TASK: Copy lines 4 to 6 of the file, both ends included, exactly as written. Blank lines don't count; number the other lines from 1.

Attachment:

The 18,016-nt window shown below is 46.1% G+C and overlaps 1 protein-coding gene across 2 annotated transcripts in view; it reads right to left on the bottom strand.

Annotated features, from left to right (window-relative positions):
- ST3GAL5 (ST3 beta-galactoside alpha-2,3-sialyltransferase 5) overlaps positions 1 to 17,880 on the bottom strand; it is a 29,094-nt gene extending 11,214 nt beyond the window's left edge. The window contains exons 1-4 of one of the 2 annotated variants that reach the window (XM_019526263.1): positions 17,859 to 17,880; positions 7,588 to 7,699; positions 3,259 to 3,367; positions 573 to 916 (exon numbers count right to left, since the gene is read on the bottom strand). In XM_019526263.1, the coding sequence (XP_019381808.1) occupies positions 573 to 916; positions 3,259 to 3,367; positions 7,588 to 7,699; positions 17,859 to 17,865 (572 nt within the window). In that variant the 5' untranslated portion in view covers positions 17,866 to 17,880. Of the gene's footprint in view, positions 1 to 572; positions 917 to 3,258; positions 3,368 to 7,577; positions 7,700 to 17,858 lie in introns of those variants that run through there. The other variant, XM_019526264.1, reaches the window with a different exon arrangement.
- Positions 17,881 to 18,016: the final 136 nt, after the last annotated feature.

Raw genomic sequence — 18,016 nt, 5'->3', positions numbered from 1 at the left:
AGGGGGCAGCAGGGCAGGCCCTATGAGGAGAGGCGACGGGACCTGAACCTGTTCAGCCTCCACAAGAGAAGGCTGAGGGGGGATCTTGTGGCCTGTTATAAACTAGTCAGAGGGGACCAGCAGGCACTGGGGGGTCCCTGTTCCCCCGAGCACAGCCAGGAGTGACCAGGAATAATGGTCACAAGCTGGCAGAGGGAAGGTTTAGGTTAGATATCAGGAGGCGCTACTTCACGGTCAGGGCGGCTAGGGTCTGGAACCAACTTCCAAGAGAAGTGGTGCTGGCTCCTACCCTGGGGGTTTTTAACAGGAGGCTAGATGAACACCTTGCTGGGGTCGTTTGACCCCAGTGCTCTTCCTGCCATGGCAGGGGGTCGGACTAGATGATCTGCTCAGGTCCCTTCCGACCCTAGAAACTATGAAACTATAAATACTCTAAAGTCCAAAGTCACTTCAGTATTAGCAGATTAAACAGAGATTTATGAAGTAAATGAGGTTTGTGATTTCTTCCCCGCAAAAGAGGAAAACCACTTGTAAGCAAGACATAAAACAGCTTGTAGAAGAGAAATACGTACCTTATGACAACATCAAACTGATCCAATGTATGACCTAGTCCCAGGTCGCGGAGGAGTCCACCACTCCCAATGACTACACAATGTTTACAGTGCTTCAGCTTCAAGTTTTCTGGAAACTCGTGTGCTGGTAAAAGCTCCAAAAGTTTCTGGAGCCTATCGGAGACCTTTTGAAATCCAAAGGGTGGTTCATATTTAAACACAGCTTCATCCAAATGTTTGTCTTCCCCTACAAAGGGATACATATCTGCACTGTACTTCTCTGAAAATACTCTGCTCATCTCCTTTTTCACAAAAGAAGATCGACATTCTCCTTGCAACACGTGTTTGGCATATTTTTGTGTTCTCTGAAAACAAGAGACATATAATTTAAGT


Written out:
- Positions 17,881 to 18,016: the final 136 nt, after the last annotated feature.

Raw genomic sequence — 18,016 nt, 5'->3', positions numbered from 1 at the left:
AGGGGGCAGCAGGGCAGGCCCTATGAGGAGAGGCGACGGGACCTGAACCTGTTCAGCCTCCACAAGAGAAGGCTGAGGGGGGATCTTGTGGCCTGTTATAAACTAGTCAGAGGGGACCAGCAGGCACTGGGGGGTCCCTGTTCCCCCGAGCACAGCCAGGAGTGACCAGGAATAATGGTCACAAGCTGGCAGAGGGAAGGTTTAGGTTAGATATCAGGAGGCGCTACTTCACGGTCAGGGCGGCTAGGGTCTGGAACCAACTTCCAAGAGAAGTGGTGCTGGCTCCTACCCTGGGGGTTTTTAACAGGAGGCTAGATGAACACCTTGCTGGGGTCGTTTGACCCCAGTGCTCTTCCTGCCATGGCAGGGGGTCGGACTAGATGATCTGCTCAGGTCCCTTCCGACCCTAGAAACTATGAAACTATAAATACTCTAAAGTCCAAAGTCACTTCAGTATTAGCAGATTAAACAGAGATTTATGAAGTAAATGAGGTTTGTGATTTCTTCCCCGCAAAAGAGGAAAACCACTTGTAAGCAAGACATAAAACAGCTTGTAGAAGAGAAATACGTACCTTATGACAACATCAAACTGATCCAATGTATGACCTAGTCCCAGGTCGCGGAGGAGTCCACCACTCCCAATGACTACACAATGTTTACAGTGCTTCAGCTTCAAGTTTTCTGGAAACTCGTGTGCTGGTAAAAGCTCCAAAAGTTTCTGGAGCCTATCGGAGACCTTTTGAAATCCAAAGGGTGGTTCATATTTAAACACAGCTTCATCCAAATGTTTGTCTTCCCCTACAAAGGGATACATATCTGCACTGTACTTCTCTGAAAATACTCTGCTCATCTCCTTTTTCACAAAAGAAGATCGACATTCTCCTTGCAACACGTGTTTGGCATATTTTTGTGTTCTCTGAAAACAAGAGACATATAATTTAAGT